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Strength training is important for everyone, regardless of age. Of course, a strength session will look different for your 75-year-old client as compared to your 25-year-old client, but working on strength is just as important, if not more so for seniors on your client list.
The U.S. Department of Health and Human Services recommends that all adults do some type of strength training that hits all the major muscle groups at least two times per week. If health or ability prevents two full sessions, the recommendation is that older adults should do as much strength training as their abilities allow.
Even for seniors with limitations, building strength is important and can improve quality of life. Work with your older clients to slowly add in and build up strength training. Focus on warming up, education, good form, breathing, and progressing safely.
Find out how adding senior fitness to your offerings as a trainer can expand your reach and increase your earnings in this ISSA blog post.
The human body changes as we age, of course, and often in ways we don't like. Even healthy, normal aging includes:
A slower metabolism.
Decreased muscle mass and strength.
Increased body fat.
Reduced bone density.
Increased bone porosity.
Slower reflexes and reaction times.
Decreased aerobic capacity.
These are just some of the normal changes we experience with aging, but they don't have to be extreme. One of the most important reasons to exercise at all, and specifically to include strength training, is to slow and minimize these changes.
Bone fractures and breaks are all too common in older adults because of loss of bone density and osteoporosis. While there can be other causes of osteoporosis, and it may need to be managed medically, there is plenty of evidence that exercise can improve bone density. Weight-bearing aerobic exercise and strength training increase density and reduce the risks of breaks.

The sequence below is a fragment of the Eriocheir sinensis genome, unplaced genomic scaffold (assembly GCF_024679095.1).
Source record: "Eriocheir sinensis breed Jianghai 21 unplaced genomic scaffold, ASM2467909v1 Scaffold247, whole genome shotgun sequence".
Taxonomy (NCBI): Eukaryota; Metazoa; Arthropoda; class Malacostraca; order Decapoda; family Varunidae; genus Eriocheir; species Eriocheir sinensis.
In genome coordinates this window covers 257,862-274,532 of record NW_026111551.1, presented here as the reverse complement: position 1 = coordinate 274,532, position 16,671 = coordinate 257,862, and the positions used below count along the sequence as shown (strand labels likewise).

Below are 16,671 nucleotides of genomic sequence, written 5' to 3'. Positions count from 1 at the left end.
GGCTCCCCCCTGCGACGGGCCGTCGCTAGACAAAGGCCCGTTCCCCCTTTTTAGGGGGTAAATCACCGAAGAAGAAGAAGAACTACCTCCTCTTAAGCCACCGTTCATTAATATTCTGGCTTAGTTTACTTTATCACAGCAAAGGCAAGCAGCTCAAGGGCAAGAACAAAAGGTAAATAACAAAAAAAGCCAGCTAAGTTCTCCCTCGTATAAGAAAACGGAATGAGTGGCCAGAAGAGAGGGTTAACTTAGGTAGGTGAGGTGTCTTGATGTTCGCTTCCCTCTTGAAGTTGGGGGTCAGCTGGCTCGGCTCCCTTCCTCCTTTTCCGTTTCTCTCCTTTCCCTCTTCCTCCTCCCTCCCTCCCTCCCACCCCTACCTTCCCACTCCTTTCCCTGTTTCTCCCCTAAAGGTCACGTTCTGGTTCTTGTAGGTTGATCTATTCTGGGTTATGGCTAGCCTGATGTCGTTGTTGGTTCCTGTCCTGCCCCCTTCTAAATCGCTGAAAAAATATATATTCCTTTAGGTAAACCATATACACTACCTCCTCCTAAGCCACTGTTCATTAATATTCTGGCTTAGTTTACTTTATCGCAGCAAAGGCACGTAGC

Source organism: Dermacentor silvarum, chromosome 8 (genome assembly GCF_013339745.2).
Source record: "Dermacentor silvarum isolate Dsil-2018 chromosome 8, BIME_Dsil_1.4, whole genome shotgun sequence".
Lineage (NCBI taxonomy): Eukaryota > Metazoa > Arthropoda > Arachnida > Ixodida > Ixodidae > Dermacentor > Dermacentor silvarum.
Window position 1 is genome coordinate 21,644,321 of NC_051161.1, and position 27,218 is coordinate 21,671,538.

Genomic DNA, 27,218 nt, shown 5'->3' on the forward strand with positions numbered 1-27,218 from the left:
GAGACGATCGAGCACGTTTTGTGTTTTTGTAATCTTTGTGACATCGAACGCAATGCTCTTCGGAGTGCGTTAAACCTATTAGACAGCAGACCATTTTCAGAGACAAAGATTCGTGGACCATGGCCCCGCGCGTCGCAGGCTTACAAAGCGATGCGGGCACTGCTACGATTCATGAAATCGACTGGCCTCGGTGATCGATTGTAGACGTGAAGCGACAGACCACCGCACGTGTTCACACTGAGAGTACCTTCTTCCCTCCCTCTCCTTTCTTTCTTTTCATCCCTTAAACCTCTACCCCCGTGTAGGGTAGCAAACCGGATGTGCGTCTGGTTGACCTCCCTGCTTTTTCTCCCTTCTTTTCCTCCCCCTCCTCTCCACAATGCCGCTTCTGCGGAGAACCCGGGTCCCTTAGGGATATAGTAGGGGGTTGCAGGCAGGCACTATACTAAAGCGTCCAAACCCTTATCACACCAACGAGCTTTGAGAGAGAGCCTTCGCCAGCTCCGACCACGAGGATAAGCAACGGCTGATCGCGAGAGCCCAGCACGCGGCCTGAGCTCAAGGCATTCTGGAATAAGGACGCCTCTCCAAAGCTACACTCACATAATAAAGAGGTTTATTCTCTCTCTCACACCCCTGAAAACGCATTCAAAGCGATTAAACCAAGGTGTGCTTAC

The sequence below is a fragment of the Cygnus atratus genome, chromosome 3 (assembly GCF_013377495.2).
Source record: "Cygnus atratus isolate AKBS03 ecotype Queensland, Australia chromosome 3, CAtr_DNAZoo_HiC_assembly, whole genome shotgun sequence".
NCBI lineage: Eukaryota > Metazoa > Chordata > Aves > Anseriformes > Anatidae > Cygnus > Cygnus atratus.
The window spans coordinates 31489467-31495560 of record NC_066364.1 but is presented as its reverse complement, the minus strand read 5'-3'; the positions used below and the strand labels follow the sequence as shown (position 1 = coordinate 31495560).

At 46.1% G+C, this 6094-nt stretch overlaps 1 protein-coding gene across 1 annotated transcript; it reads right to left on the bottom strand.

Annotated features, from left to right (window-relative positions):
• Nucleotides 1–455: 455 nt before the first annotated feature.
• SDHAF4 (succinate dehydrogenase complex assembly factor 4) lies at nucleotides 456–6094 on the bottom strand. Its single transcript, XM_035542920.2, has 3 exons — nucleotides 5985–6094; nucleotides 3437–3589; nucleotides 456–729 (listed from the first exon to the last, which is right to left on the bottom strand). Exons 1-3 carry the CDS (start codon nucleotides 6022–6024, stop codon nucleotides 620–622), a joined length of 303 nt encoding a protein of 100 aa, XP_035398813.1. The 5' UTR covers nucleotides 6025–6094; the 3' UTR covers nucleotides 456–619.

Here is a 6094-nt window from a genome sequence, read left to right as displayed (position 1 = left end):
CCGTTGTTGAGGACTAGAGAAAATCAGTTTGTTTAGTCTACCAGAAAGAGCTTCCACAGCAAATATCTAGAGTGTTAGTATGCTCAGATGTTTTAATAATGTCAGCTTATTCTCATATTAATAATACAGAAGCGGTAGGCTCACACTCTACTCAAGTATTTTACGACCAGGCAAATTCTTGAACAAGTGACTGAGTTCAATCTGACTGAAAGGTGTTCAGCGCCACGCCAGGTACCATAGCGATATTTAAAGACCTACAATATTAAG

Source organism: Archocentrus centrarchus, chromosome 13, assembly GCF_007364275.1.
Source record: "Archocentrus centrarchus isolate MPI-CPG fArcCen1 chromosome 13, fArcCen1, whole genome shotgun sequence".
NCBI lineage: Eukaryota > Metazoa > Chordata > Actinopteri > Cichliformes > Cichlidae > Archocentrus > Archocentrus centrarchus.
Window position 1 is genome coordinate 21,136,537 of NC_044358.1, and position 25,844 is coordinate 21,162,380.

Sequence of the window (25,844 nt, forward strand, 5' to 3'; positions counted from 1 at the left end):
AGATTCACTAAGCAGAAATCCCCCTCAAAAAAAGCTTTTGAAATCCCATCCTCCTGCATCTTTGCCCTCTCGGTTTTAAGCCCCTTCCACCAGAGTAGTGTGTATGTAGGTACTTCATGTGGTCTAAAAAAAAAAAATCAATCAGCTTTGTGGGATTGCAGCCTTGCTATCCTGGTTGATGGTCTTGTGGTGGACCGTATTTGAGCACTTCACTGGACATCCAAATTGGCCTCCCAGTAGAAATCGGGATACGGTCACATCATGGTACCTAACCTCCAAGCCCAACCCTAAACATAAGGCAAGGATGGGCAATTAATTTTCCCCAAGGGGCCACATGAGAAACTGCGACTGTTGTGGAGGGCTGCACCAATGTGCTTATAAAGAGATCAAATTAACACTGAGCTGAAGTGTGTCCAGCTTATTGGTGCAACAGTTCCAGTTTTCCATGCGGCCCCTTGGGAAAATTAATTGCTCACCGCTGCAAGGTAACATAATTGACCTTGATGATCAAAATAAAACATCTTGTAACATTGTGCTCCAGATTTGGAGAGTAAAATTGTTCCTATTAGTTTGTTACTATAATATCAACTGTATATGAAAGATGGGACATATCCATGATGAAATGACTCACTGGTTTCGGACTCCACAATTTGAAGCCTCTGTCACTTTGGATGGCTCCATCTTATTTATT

By the age of 70, the average adult has lost 25 percent of muscle mass. And this is due mostly to disuse and inactivity. Any kind of exercise can reverse this loss and build muscle mass and strength, but weight lifting, strength training, and resistance training are best.
Increasing strength through training is essential for improving overall function. Older adults can gain more mobility, walk farther, and even reduce the need for assistive devices like canes and walkers with regular strength training.
Building strength also helps with all kinds of other functional movements, like sitting or getting in the bathtub. This in turn just makes life easier and opens up access to more activities.
Older adults, especially women, tend to gain more fat while they lose muscle mass. This puts them at risk for chronic illnesses. All kinds of exercise help to maintain good body composition, and strength training is an important component.
It's never too late to get the benefits of exercise. Find out more about how regular exercise can prevent heart disease.
Just as important as physical health in aging is mental health. Getting older can put you at risk for loneliness and social isolation, depression, and other mental health issues. Building strength, which increases mobility and function and improves overall health, boosts mood and overall quality of life.
Safety should always be top of mind, regardless of the age of your client. But seniors require extra caution. Many older clients who come to you may have little to no experience with training. Those who have trained in the past may want to push to do more than their current bodies can safely handle. It's your job to guide them slowly through safe and progressive strength training.
Always start with an evaluation of your new client and find out any medical conditions or limitations they have. Assess flexibility and strength so you know where to start to be safe.
For one to two weeks spend most of your time educating your client. This should include teaching good form and safety measures, for the gym and training sessions, but also in case they want to try the exercises at home. In addition to working on form for a variety of exercises, train your client how to breathe during each movement.